Spinal Fusion: Cervical

The cervical bones (vertebrae) are the top 7 bones of your spine. They are located along your neck, just below the skull. Fusing vertebrae in the neck may help ease neck and arm pain. It may also help relieve progressive paralysis caused by compression of your nerve roots or spinal cord. Two or more vertebrae in your neck are fused. Fusion may be done through a cut in the front or the back of the neck. The surgery can take from 1 to 4 hours.

Image of cervical vertebrae

The fusion procedure


These steps apply to fusion from the front of the neck:

  • A head clamp or strap may be put on to align your neck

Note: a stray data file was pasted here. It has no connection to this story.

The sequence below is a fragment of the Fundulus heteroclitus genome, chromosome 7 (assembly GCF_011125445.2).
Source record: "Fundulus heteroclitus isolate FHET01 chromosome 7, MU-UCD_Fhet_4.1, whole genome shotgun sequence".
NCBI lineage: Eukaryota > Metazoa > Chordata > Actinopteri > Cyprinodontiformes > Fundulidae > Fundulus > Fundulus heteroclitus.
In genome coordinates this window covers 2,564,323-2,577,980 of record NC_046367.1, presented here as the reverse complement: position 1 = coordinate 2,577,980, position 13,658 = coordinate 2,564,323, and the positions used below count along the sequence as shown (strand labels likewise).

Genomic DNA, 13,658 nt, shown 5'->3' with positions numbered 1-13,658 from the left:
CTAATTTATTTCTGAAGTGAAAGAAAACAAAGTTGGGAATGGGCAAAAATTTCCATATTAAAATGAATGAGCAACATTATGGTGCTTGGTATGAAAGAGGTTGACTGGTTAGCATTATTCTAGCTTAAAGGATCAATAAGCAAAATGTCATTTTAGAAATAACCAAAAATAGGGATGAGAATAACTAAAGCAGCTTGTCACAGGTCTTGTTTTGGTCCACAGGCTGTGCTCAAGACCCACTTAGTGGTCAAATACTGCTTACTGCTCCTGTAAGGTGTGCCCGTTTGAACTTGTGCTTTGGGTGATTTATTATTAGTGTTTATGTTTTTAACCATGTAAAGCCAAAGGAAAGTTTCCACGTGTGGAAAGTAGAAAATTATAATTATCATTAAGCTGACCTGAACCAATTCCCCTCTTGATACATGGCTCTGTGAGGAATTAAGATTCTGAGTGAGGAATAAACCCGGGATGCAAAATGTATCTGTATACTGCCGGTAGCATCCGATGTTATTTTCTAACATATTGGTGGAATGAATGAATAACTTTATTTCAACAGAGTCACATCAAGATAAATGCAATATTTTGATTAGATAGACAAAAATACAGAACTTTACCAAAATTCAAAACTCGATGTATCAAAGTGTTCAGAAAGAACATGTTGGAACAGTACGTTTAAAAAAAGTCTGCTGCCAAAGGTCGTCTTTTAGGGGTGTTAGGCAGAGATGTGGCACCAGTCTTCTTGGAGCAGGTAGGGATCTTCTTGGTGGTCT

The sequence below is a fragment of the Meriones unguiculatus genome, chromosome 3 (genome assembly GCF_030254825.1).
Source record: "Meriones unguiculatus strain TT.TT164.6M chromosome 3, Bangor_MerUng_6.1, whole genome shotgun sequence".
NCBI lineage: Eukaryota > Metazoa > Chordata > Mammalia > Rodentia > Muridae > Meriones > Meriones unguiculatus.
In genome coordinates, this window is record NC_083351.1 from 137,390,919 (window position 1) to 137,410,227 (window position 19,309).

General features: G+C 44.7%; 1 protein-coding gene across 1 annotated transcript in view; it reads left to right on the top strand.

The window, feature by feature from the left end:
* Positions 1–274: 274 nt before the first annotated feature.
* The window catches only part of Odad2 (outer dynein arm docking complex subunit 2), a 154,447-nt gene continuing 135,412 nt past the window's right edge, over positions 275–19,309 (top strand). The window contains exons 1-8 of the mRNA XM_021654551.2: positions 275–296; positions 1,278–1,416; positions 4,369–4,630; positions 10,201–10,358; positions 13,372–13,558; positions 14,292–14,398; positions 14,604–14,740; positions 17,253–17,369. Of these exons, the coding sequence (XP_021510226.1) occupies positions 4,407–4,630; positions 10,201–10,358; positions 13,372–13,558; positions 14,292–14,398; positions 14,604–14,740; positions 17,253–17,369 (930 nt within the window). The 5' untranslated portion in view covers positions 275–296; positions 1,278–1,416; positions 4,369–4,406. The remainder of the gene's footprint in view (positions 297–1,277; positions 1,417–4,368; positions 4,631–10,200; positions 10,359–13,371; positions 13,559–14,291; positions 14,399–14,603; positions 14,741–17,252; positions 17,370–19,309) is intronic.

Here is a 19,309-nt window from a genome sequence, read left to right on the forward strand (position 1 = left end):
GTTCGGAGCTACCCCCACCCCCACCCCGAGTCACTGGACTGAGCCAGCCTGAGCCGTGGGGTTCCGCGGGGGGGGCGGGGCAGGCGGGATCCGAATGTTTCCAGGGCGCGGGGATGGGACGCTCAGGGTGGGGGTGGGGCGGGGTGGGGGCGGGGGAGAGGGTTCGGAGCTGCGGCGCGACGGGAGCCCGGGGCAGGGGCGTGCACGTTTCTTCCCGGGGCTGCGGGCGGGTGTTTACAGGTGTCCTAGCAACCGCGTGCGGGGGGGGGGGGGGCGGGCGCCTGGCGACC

• The skin is cut and the muscles, blood vessels, trachea, and esophagus are pushed to one side to get to the vertebrae and disks.

  • An X-ray is done to check that the right spinal level is being operated on.

  • The disk is removed from between the vertebrae to be fused.

  • Bone spurs are removed.

  • A bone graft or intervertebral implant filled with bone is placed into the now-empty space between the vertebrae. Screws, plates, or a plate with screws are often placed in to ensure additional stability. In time, the graft and the bone around it will grow into a solid unit.

  • To help keep your spine steady and promote fusion, extra support with a cervical collar may be used

  • A drain can be left in the wound for 1 or 2 days.

  • The incision is closed with stitches, glue, or staples.

  • A neck brace, rigid or soft, might be placed on your neck.

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